OTHER LANGUAGES: German
Today I’ll show you my recipe Sausage in a Dressing Gown. A classic is completely reinterpreted in this article. Are you looking for a tasty finger food? Then you are exactly right!
The article contains tips and ideas about the dough coat: sausages in puff pastry, sausages in strudel dough, sausages in strudel dough or filo dough. More sure-fire ideas for sausages in a dressing gown…in a different way.
In the video sausages in a dressing gown I show you step by step everything summarized. So the sausage can taste even better in a crispy dough coat 🙂
Good success – please share this recipe with your friends! Thanks a lot!
- 1. Getting the ingredients for sousage in a bathrobe
- 2. Preparing the wurst in puff pastry
- 3. Baking the puff pasty fingerfood “wurst”
- 4. Cooking video for the Bavarian – German sausage in puff pastry recipe
- 5. Recipe for German bavarian Sousage in puff pastry
- 6. Calories for recipe "sausage in pyjamas", infos about the nutritional values
1. Getting the ingredients for sousage in a bathrobe
Many German towns make their own type of sausage and are very proud of the typical filling and seasoning. If you live abroad, you might not be able to find the classic Bavarian veal sausage I am using in this video. The meat is very smooth and only seasoned mildly, almost with a sweet aroma. Traditionally, you are only supposed to eat it before noon and it is normally served with fresh pretzels and a special type of sweet mustard – and the occasional wheat beer. If all else fails, you can just use normal hotdog sausages and any type of mustard you have at home. I just love the mustard by Develey from Munich … tastes like home! Also the puff pastry we use in Germany might be hard to find in other countries. You can either look up recipes and make it yourself or try filo dough. Experimenting with the different ingredients available to you will be half the fun of making this dish, and there are endless variations!
In addition to German sausage, German mustard and German puff pastry, you will only need one egg.
2. Preparing the wurst in puff pastry
Let’s start with the sheets of pastry dough: cut them into pieces that are just big enough to wrap or fold them around one of the sausages each. Eventually, the sausage should be fully covered in a little package or envelope. If you can get the Bavarian veal sausage, the next step is to take off the skin carefully. For most other sausages, you can keep the skin or take it off if you don’t like it. Then cut the sausage halfway through the middle and fill it with a little bit of the mustard. A tea spoon or butter knife is helpful for this. Now spread some mustard in the middle of each piece of dough and place the sausage in the middle. Beat the egg and spread a little bit on the dough around the sausage. Start rolling the sausage in the dough, fold over the excess dough and brush the outside with the beaten egg too. Some people make this dish with the ends of the sausage sticking out of the dough but I prefer to keep my sausage covered in this case – otherwise it gets burnt too easily. In the video I also made one sausage with only a small piece of dough wrapped around it so you can see the difference.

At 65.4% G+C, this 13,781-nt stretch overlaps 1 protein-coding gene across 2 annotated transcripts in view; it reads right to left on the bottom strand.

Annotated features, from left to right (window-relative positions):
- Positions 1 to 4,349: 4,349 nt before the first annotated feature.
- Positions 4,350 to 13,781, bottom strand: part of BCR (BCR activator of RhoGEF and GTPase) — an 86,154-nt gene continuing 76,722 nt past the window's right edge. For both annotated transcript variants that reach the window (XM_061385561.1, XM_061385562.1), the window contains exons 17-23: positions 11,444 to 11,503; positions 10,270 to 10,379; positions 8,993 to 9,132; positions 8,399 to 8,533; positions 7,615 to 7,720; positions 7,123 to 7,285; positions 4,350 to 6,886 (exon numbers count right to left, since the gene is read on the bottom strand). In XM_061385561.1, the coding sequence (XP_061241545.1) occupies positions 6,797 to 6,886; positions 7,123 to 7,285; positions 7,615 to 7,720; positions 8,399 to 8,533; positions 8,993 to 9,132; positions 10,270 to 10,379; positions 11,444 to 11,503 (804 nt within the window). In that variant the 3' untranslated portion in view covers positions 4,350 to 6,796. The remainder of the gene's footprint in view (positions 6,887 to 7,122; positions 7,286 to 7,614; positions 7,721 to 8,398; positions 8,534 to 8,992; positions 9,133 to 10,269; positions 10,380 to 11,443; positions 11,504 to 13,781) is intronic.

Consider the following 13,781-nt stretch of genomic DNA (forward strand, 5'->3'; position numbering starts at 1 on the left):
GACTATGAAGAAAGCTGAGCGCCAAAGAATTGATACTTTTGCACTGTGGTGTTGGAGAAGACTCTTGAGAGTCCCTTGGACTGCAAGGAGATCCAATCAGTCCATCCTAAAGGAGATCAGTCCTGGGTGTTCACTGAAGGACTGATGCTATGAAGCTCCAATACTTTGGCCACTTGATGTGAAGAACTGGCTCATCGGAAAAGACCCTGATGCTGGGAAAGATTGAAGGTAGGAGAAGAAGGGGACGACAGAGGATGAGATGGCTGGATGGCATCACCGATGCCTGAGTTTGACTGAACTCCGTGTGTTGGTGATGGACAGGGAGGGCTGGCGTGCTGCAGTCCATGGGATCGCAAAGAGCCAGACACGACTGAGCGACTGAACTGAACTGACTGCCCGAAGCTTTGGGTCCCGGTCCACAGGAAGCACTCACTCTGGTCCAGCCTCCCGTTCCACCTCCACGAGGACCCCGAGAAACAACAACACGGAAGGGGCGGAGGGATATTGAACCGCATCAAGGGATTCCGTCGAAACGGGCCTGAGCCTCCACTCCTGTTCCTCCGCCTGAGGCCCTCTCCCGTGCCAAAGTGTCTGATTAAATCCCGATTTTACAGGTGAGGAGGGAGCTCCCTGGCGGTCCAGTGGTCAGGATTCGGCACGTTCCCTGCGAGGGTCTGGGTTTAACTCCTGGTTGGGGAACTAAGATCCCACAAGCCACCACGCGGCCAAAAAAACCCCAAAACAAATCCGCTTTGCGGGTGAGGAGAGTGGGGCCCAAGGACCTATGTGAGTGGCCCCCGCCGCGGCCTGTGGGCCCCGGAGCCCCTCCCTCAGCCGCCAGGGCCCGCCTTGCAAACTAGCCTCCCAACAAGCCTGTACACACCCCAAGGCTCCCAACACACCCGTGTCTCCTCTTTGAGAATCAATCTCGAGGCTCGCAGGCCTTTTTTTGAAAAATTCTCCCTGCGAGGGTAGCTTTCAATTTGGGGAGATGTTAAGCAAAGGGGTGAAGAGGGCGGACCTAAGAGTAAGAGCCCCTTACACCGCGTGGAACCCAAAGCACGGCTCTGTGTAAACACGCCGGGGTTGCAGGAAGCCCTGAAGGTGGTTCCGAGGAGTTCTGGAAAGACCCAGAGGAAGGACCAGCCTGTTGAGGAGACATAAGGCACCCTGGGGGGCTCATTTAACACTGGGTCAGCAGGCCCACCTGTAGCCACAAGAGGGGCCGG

3. Baking the puff pasty fingerfood “wurst”
Place the little packages on a baking sheet with the seam facing down and bake in the preheated oven at 410 degrees for 5-8 minutes, then reduce the temperature to 390 degrees and bake for another 8-10 minutes. The layers of puff pastry tend to separate when the temperature is too low which would make the whole thing very flaky, that’s why it’s better to start off higher.
The wurst looks pretty on the plate if you cut it open diagonally and serve it with a dab of the mustard you also used for filling. Congratulations on preparing your first German wurst, you are all set for the next Oktoberfest!
4. Cooking video for the Bavarian – German sausage in puff pastry recipe
5. Recipe for German bavarian Sousage in puff pastry
OTHER LANGUAGES: German